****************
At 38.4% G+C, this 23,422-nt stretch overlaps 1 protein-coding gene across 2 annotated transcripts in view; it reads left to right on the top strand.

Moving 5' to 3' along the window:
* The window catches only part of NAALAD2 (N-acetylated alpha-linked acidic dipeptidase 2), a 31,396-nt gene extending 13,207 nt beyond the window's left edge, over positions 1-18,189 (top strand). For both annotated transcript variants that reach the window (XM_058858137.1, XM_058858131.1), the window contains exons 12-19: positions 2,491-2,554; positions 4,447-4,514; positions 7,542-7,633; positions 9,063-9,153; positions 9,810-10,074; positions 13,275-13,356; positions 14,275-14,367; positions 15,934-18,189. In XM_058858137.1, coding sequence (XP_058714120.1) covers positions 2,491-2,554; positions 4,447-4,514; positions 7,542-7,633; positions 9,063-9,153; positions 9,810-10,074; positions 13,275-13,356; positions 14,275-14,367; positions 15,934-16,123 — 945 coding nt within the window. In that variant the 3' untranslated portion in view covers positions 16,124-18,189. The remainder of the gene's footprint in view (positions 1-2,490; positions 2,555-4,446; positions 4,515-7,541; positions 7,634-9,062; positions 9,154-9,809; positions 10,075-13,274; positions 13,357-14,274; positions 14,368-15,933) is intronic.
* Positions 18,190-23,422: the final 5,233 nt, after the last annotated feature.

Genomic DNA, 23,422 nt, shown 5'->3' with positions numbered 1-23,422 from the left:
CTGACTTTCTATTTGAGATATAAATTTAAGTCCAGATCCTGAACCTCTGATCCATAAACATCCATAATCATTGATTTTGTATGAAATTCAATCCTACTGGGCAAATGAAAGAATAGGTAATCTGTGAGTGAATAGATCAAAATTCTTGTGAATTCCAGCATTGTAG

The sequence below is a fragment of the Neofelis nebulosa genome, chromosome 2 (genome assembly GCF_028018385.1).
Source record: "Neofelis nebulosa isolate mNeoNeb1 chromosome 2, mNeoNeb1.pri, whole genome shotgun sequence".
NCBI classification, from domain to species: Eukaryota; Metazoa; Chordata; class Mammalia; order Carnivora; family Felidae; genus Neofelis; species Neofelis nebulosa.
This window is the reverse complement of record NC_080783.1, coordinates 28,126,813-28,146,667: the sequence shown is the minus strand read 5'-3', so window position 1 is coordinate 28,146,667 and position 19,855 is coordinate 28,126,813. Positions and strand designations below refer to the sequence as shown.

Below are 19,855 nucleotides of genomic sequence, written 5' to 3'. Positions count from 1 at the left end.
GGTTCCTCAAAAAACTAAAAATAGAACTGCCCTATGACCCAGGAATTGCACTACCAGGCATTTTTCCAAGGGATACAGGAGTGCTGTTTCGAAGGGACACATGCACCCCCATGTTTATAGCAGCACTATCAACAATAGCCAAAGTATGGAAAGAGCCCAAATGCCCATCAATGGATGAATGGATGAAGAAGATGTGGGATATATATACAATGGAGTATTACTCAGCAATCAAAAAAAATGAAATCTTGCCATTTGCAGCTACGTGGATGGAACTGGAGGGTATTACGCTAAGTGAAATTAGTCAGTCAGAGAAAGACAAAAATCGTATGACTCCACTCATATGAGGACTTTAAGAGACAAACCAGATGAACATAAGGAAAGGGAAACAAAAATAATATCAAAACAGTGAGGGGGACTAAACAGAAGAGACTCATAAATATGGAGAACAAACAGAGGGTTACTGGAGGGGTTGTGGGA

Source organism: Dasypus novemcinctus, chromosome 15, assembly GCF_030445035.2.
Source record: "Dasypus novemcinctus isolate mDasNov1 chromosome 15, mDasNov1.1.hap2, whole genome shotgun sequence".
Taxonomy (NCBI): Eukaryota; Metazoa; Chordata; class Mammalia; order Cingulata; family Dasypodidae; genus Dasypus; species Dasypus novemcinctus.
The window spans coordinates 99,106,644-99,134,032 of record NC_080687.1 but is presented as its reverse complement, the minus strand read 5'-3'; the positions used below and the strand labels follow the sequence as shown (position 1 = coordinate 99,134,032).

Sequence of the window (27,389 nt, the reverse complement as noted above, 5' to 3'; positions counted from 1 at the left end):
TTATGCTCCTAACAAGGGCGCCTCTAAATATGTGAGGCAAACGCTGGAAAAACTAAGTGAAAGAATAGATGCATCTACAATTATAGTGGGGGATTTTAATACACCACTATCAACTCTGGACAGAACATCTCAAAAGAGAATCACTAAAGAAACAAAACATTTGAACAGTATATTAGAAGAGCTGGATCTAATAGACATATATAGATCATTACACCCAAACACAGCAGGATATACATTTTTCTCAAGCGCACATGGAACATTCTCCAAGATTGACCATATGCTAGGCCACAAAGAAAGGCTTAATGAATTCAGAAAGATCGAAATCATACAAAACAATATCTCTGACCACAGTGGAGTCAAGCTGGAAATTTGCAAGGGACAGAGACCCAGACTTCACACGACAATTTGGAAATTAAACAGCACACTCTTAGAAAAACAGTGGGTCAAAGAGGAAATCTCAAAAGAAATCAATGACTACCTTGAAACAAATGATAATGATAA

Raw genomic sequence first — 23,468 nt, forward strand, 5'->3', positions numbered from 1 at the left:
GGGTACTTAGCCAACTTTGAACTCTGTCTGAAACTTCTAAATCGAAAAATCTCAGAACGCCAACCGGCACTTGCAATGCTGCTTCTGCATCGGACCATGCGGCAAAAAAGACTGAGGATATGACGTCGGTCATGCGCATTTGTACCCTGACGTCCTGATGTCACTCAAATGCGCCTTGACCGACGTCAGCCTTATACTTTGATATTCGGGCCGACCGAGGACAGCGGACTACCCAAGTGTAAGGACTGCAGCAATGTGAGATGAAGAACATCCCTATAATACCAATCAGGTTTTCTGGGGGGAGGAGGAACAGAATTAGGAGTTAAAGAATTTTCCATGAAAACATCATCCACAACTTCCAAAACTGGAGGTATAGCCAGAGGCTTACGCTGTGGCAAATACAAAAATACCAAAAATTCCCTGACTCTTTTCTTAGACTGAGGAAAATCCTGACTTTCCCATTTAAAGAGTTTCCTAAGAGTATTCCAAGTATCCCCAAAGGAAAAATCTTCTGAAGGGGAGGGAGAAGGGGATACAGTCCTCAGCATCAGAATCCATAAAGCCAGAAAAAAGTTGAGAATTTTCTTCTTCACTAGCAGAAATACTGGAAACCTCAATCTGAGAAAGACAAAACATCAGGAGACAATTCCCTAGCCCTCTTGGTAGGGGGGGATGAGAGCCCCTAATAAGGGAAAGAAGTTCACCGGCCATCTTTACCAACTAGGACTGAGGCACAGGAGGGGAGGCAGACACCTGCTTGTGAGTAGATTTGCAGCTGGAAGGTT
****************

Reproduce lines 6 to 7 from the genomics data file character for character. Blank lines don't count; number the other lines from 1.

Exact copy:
CTGACTTTCTATTTGAGATATAAATTTAAGTCCAGATCCTGAACCTCTGATCCATAAACATCCATAATCATTGATTTTGTATGAAATTCAATCCTACTGGGCAAATGAAAGAATAGGTAATCTGTGAGTGAATAGATCAAAATTCTTGTGAATTCCAGCATTGTAG

The sequence below is a fragment of the Neofelis nebulosa genome, chromosome 2 (genome assembly GCF_028018385.1).